Wednesday, April 09, 2008

Everything Bare the defending

Champions League reviews, Liverpool 4 v Arsenal 2 (5-3 on agg.) and Melbourne Victory 3 v Gamba Osaka 4

FROM Liverpool to Melbourne, Anfield to Docklands, from Europe's premier club competition to Asia's replica, rarely has there been a more enthralling and entertaining day of football.

Starting at 4.45am eastern and ending just short of 9.30pm, deep into stoppage time, there were goals galore, more changes to the lead than one could keep count of, and a Brazilian named Lucas in both winning squads, Liverpool's Leiva and Gamba's goal-scoring substitute.

Liverpool vs Arsenal, the second leg of the quarter final was where the fun, at least for a Reds fan, started, Liverpool fortunate start the match level after being second-best at Ashburton Grove a week earlier.

And early on it looked like the Gunners would finally be rewared for their domination of the first leg. In the first 30 minutes here they battered Liverpool yet again, their movement of the ball and off it proving far to hot for the hosts, typified by the wonderful build-up that led to Diaby's opener.

Had Adebayor managed to stay on side a couple of times, they tie might have been buried. The Reds were rocking and never in the match, until half an hour in, when Hyppia took advantge of some sloppy work at the corner from his marker Senderos and Fabregas on the post.

Level on the night, level on aggregate, the confidence was back and gradually Liverpool took control, helped in no small part by the 40th minute injury to Arsenal's influential holder-cum-driver Flamini.

It was the sniff Liverpool needed, and in the second period we finally saw the Anfield and European version of the Reds, pressing Arsenal high in typically relentless fashion, rarely giving them time on the ball.

Soon Senderos (what was Wenger thinking starting him in the centre of defence and wasting Toure on the right? Hindsight is a wonderful thing, but surely Eboue at right back and Walcott on the right) was at it again, allowing Torres to turn inside the box and fire a peach to make it 2-1 (3-2 on agg). Surely the Reds were home!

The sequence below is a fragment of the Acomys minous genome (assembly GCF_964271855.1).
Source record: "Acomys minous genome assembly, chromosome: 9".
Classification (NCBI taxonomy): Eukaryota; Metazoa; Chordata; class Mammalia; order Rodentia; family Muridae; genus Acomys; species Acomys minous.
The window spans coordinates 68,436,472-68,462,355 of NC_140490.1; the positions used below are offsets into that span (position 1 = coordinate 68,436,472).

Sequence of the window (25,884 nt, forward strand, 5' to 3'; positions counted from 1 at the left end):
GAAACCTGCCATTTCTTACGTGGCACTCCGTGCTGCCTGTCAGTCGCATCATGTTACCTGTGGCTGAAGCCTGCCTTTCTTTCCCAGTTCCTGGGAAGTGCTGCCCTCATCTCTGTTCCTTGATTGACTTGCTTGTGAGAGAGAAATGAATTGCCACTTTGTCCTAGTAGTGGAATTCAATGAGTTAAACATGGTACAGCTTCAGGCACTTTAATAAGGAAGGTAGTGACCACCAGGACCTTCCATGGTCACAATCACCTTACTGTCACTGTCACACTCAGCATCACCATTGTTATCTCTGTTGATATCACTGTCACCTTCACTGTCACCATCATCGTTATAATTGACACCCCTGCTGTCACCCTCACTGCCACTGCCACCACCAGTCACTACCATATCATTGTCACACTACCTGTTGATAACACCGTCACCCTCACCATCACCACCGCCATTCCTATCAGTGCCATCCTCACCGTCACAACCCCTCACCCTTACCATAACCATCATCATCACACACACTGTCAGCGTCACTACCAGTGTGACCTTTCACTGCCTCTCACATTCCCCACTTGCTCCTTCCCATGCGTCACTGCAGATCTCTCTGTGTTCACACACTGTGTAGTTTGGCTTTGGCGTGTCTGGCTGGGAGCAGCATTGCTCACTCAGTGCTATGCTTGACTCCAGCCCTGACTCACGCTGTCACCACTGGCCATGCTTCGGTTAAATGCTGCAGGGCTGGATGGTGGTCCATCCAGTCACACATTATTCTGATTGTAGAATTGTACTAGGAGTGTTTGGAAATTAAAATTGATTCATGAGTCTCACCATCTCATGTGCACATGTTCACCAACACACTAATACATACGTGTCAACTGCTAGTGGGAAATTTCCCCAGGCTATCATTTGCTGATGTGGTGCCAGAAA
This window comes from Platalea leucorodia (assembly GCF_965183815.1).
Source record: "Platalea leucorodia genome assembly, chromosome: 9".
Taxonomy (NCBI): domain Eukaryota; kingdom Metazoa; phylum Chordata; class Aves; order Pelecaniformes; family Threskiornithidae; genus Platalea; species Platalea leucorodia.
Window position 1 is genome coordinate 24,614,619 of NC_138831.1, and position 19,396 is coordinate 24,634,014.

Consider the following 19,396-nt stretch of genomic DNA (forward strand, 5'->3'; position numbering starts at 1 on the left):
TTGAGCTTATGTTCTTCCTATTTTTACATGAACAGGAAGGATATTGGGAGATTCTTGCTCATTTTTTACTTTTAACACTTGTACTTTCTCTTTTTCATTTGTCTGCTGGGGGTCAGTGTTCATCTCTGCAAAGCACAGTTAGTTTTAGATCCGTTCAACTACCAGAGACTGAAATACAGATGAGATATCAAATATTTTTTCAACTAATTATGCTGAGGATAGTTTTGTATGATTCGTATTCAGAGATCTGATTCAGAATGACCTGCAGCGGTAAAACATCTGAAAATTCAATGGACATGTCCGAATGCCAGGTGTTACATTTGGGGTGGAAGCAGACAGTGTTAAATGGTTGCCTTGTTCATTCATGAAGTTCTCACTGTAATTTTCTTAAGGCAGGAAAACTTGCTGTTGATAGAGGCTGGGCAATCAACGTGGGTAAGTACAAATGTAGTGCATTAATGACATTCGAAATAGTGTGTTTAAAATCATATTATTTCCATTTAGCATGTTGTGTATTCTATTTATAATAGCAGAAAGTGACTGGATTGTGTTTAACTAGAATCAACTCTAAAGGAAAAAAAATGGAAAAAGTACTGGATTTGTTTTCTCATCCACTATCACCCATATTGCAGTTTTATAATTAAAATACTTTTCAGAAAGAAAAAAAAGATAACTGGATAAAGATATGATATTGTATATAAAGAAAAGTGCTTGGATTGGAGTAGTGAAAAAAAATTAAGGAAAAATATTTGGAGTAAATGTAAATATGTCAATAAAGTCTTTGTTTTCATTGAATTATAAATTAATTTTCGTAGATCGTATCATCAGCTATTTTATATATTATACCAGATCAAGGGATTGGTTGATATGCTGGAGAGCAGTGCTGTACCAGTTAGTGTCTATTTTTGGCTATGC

Behind, belatedly, Wenger reacted, introducing both Walcott and Van Persie, at least 10 minutes late in my mind (at 2-2 on aggregate, they may have been the game-breakers).

Soon Walcott shook-up the tie and gave the visitors the lead on aggregate, going on an amazing slalom run past four men, from the edge of his own box deep into Liverpool's, squaring it up for Adebayor. A little earlier he's fluffed a similar chance. No such mistake this time.

If Torres's strike had been worthy of the winner at one end, then Walcott's run was even more worthy. But the Gunners couldn't hang on, the referee missing a Fabregas tug on Babel outside the box and instead being caught by Toure's proximity to Babel and the Dutchman's fall inside.

It was harsh on the Gunners, and Babel rubbed it in late on, Fabregas again shaken-off by a player seemingly more at peace playing through the middle (yet Benitez continues to use him wide on the left).

Liverpool, pathetic at home, march on and on in Europe, probably keeping their conservative manager alive for another season.

Meanwhile, Melbourne played host to another clash where defence was often a secondary consideration as the lead changed hands on four occasions, the first time very early, the last time too late for the Victory.

Both defences retreating, the gap between them creating acres in the midfield, this was as open a game as you could imagine, the Malaysian referee playing a big part in keeping it going.

Gamba came with a reputation for being frail defensively and vibrant in attack (read this excellent and prophetic preview from Mike Tukerman via Neil Zimmerman's Victory in Melbourne), and they certainly lived up the reputation. Of course, it was their attack which caught the eye, none more than the massive Brazilian front-man Bare, who was a constant headache for Melbourne, both in the air and on the ground.

One of the features of Gamba's game was their use of the flanks, and better still, their delivery from out wide and at the set-piece. Most of their damage was done down the left, where the irresistable wingback Yasuda, he of the orange boots and hair, was super, setting up the winning goal with a brilliant run and ball to the near post, which Lucas expertly angled past Theoklitos.

Earlier Yasuda had laid one on the plate for Bare, who's header looked like it crashed off the crossbar and over the line. Goal-line technology anyone?